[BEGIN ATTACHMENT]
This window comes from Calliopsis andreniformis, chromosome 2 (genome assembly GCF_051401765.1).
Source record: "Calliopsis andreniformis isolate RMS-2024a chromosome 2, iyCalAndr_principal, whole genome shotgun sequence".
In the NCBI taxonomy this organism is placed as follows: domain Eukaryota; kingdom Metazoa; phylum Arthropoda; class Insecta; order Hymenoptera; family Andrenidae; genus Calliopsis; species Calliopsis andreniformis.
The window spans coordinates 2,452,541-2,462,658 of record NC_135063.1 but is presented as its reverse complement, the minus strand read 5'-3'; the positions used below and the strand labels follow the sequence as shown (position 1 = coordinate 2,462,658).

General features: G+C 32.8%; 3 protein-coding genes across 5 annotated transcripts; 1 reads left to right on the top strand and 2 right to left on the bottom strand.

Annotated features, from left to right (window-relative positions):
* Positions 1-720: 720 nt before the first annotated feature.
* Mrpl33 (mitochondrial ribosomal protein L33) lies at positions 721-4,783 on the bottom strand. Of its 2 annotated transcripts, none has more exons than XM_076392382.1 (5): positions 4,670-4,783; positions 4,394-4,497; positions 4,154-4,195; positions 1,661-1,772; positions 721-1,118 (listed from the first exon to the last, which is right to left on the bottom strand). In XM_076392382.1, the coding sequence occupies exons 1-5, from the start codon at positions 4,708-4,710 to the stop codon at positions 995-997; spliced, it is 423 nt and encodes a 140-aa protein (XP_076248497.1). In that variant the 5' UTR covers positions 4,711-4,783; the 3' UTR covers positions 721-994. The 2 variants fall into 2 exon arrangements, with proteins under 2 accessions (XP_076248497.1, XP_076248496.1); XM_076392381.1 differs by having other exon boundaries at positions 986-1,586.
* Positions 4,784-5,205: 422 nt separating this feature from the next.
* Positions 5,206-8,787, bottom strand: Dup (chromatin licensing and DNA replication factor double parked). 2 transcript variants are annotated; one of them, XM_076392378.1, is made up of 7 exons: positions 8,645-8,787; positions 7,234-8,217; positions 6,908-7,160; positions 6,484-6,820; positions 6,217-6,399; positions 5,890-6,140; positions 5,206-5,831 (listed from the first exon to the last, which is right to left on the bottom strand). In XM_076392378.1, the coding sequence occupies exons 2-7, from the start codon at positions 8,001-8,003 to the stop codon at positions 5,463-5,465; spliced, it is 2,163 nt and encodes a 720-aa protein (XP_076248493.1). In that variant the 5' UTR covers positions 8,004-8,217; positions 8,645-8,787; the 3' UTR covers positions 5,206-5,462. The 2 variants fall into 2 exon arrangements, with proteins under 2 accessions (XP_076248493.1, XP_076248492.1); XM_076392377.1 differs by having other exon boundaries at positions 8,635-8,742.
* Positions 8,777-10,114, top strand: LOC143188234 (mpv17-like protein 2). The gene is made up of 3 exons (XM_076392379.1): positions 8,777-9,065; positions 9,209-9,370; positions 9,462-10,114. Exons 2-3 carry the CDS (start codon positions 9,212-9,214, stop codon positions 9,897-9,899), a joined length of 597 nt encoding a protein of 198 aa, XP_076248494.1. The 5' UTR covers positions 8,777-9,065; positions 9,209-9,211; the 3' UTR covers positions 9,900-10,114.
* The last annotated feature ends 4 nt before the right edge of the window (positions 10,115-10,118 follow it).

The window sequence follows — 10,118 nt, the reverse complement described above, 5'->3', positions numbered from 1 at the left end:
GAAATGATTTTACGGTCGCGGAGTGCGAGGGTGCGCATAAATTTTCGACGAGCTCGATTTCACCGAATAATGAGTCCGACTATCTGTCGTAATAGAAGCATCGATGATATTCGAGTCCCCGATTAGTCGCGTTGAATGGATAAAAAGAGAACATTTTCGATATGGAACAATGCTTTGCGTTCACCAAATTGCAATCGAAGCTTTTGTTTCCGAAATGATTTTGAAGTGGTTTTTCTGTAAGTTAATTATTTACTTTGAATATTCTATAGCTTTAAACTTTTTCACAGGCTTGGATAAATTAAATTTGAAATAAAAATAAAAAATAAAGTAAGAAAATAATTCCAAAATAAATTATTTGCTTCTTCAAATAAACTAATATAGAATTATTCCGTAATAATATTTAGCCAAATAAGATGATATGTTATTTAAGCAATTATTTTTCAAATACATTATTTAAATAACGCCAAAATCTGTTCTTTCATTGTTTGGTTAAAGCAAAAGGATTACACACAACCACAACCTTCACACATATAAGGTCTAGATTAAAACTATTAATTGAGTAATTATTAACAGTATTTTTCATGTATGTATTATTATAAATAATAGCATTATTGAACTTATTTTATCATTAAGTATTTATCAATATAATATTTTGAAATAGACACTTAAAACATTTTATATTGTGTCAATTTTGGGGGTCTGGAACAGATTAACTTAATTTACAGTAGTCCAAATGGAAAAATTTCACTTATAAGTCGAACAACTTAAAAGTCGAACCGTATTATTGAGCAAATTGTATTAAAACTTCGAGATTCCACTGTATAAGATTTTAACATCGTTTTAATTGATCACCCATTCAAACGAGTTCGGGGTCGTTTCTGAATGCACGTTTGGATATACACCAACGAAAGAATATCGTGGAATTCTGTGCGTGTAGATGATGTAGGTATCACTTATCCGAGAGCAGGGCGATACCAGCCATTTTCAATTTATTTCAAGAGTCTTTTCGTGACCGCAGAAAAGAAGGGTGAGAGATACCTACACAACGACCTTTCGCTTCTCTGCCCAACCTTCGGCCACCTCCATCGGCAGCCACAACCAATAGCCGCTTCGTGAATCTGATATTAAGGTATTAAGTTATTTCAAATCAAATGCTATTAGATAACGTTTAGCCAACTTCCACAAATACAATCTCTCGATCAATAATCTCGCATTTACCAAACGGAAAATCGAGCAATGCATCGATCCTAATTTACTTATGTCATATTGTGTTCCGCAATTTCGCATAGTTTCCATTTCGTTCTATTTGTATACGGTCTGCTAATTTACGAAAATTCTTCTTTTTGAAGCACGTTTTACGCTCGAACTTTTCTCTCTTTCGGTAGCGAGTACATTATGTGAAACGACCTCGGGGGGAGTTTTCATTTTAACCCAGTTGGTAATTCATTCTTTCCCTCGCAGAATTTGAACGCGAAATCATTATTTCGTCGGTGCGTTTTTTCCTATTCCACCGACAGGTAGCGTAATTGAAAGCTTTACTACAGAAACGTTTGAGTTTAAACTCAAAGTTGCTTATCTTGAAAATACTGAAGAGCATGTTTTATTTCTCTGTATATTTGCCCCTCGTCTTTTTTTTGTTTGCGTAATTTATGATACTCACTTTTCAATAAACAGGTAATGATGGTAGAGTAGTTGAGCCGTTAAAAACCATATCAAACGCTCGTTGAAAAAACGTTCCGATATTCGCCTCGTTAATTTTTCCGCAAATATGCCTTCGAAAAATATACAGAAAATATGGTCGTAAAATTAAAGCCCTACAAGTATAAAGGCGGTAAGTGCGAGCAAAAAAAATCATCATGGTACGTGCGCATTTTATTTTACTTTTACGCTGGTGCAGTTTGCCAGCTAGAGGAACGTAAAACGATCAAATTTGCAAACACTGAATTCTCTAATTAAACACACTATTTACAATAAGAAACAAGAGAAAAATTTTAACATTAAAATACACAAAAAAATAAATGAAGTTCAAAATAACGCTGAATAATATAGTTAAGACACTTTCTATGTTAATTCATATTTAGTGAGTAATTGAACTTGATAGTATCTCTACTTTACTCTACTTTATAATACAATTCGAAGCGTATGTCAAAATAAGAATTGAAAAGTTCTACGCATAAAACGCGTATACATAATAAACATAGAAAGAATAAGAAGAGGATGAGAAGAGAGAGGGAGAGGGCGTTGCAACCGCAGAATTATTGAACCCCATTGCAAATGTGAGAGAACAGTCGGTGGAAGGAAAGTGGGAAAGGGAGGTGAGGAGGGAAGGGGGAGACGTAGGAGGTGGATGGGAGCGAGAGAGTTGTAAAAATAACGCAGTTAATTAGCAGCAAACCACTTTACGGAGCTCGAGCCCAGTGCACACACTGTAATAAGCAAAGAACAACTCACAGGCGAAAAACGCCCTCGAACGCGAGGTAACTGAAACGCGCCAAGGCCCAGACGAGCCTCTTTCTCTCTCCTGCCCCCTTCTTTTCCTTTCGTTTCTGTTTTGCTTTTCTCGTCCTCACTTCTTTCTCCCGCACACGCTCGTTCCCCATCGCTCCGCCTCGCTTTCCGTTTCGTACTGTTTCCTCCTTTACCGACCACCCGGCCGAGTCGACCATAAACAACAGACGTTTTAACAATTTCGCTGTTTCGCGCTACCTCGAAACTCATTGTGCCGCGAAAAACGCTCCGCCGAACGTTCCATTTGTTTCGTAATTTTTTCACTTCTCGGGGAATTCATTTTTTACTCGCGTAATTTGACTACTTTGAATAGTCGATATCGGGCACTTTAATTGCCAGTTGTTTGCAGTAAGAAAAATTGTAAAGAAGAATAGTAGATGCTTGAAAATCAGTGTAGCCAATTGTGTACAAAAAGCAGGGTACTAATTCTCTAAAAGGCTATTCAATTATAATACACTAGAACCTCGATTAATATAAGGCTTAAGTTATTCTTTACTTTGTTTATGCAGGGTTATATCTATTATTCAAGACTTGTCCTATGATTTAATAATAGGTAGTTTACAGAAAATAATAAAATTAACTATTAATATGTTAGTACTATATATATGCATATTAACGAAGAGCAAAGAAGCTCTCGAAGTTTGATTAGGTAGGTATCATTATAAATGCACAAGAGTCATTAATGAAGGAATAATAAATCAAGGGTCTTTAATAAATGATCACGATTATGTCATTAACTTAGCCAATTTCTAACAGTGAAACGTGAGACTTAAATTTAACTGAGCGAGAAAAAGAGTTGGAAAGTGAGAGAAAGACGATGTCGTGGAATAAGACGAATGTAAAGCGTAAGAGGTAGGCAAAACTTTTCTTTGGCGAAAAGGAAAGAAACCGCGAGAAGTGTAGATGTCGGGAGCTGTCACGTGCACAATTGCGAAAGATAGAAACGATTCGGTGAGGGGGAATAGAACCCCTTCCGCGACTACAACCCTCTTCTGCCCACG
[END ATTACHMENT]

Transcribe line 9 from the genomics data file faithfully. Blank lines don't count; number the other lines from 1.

* Positions 4,784-5,205: 422 nt separating this feature from the next.